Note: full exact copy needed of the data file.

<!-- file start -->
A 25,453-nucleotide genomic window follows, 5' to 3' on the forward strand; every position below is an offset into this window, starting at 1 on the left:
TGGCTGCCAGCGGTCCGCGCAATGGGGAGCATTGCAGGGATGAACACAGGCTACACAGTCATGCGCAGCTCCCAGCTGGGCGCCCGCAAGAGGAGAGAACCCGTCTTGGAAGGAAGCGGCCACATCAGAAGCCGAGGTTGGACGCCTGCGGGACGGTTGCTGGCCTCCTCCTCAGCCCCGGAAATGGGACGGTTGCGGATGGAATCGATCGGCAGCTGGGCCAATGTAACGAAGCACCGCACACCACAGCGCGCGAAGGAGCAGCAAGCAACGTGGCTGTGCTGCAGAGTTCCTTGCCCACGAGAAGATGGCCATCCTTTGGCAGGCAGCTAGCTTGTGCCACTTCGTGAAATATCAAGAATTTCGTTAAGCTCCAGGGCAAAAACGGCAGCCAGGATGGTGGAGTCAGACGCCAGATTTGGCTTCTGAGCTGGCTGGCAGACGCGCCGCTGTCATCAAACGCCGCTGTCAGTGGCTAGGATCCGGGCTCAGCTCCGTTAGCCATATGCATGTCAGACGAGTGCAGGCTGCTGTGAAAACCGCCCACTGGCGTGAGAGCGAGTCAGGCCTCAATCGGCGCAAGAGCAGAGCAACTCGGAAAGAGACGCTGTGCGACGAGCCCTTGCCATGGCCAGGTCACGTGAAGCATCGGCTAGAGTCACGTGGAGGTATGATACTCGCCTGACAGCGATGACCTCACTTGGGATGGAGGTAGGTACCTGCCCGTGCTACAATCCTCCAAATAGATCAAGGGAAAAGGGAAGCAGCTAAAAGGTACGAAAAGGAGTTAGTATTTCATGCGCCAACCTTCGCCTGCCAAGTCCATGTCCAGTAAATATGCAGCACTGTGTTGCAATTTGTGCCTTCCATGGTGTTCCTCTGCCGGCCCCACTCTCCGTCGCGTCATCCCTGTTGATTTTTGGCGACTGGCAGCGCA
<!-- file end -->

A 25,453-nucleotide genomic window follows, 5' to 3' on the forward strand; every position below is an offset into this window, starting at 1 on the left:
TGGCTGCCAGCGGTCCGCGCAATGGGGAGCATTGCAGGGATGAACACAGGCTACACAGTCATGCGCAGCTCCCAGCTGGGCGCCCGCAAGAGGAGAGAACCCGTCTTGGAAGGAAGCGGCCACATCAGAAGCCGAGGTTGGACGCCTGCGGGACGGTTGCTGGCCTCCTCCTCAGCCCCGGAAATGGGACGGTTGCGGATGGAATCGATCGGCAGCTGGGCCAATGTAACGAAGCACCGCACACCACAGCGCGCGAAGGAGCAGCAAGCAACGTGGCTGTGCTGCAGAGTTCCTTGCCCACGAGAAGATGGCCATCCTTTGGCAGGCAGCTAGCTTGTGCCACTTCGTGAAATATCAAGAATTTCGTTAAGCTCCAGGGCAAAAACGGCAGCCAGGATGGTGGAGTCAGACGCCAGATTTGGCTTCTGAGCTGGCTGGCAGACGCGCCGCTGTCATCAAACGCCGCTGTCAGTGGCTAGGATCCGGGCTCAGCTCCGTTAGCCATATGCATGTCAGACGAGTGCAGGCTGCTGTGAAAACCGCCCACTGGCGTGAGAGCGAGTCAGGCCTCAATCGGCGCAAGAGCAGAGCAACTCGGAAAGAGACGCTGTGCGACGAGCCCTTGCCATGGCCAGGTCACGTGAAGCATCGGCTAGAGTCACGTGGAGGTATGATACTCGCCTGACAGCGATGACCTCACTTGGGATGGAGGTAGGTACCTGCCCGTGCTACAATCCTCCAAATAGATCAAGGGAAAAGGGAAGCAGCTAAAAGGTACGAAAAGGAGTTAGTATTTCATGCGCCAACCTTCGCCTGCCAAGTCCATGTCCAGTAAATATGCAGCACTGTGTTGCAATTTGTGCCTTCCATGGTGTTCCTCTGCCGGCCCCACTCTCCGTCGCGTCATCCCTGTTGATTTTTGGCGACTGGCAGCGCA